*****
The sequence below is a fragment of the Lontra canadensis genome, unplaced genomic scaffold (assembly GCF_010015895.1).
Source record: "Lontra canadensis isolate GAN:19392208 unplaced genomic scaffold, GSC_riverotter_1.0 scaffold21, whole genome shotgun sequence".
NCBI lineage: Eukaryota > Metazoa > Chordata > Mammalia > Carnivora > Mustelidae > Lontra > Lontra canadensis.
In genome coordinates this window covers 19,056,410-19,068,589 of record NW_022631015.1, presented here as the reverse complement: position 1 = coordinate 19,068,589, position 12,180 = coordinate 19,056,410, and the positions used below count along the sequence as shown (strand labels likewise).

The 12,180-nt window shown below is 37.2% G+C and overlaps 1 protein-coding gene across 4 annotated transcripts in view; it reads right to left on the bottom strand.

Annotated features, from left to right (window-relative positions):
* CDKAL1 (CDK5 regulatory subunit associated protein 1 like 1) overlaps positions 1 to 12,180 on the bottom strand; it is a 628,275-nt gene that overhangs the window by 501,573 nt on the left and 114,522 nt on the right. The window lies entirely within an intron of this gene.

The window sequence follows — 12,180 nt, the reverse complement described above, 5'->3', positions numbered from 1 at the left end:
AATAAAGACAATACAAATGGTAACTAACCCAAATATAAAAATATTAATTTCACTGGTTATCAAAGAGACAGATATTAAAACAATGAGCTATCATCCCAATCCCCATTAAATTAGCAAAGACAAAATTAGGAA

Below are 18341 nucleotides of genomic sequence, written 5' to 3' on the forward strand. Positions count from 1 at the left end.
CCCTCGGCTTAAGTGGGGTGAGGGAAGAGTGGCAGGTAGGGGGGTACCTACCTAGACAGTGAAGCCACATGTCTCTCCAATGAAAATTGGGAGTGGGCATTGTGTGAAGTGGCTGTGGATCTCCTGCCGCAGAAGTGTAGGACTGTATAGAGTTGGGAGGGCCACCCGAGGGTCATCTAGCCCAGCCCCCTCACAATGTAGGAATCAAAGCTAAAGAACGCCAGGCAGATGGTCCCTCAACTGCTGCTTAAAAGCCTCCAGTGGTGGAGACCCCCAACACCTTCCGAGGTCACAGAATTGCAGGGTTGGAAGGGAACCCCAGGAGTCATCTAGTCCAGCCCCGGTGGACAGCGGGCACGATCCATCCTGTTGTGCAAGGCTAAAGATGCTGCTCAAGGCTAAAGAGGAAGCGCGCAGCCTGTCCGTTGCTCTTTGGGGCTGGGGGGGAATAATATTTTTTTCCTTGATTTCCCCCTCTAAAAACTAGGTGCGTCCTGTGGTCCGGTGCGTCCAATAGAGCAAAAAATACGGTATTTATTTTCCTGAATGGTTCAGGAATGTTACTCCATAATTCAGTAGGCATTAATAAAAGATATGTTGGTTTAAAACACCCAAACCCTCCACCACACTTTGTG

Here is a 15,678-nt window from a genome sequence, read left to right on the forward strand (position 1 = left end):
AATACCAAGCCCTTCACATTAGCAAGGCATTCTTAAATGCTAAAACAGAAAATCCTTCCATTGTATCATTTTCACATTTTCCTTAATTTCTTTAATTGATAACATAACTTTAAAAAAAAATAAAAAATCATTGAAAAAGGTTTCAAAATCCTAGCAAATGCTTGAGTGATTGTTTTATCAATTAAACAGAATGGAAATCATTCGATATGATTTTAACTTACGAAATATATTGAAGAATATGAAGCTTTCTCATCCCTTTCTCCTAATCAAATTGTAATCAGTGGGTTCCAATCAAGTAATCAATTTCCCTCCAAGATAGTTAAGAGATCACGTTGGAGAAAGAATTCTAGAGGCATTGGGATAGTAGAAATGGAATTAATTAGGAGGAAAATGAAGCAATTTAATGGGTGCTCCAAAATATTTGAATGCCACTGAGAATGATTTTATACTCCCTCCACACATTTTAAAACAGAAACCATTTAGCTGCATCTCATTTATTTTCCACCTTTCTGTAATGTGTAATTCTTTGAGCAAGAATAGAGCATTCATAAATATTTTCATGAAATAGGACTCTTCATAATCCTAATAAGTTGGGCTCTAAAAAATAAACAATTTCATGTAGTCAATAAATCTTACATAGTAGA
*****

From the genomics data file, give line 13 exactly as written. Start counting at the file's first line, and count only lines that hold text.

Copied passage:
AATACCAAGCCCTTCACATTAGCAAGGCATTCTTAAATGCTAAAACAGAAAATCCTTCCATTGTATCATTTTCACATTTTCCTTAATTTCTTTAATTGATAACATAACTTTAAAAAAAAATAAAAAATCATTGAAAAAGGTTTCAAAATCCTAGCAAATGCTTGAGTGATTGTTTTATCAATTAAACAGAATGGAAATCATTCGATATGATTTTAACTTACGAAATATATTGAAGAATATGAAGCTTTCTCATCCCTTTCTCCTAATCAAATTGTAATCAGTGGGTTCCAATCAAGTAATCAATTTCCCTCCAAGATAGTTAAGAGATCACGTTGGAGAAAGAATTCTAGAGGCATTGGGATAGTAGAAATGGAATTAATTAGGAGGAAAATGAAGCAATTTAATGGGTGCTCCAAAATATTTGAATGCCACTGAGAATGATTTTATACTCCCTCCACACATTTTAAAACAGAAACCATTTAGCTGCATCTCATTTATTTTCCACCTTTCTGTAATGTGTAATTCTTTGAGCAAGAATAGAGCATTCATAAATATTTTCATGAAATAGGACTCTTCATAATCCTAATAAGTTGGGCTCTAAAAAATAAACAATTTCATGTAGTCAATAAATCTTACATAGTAGA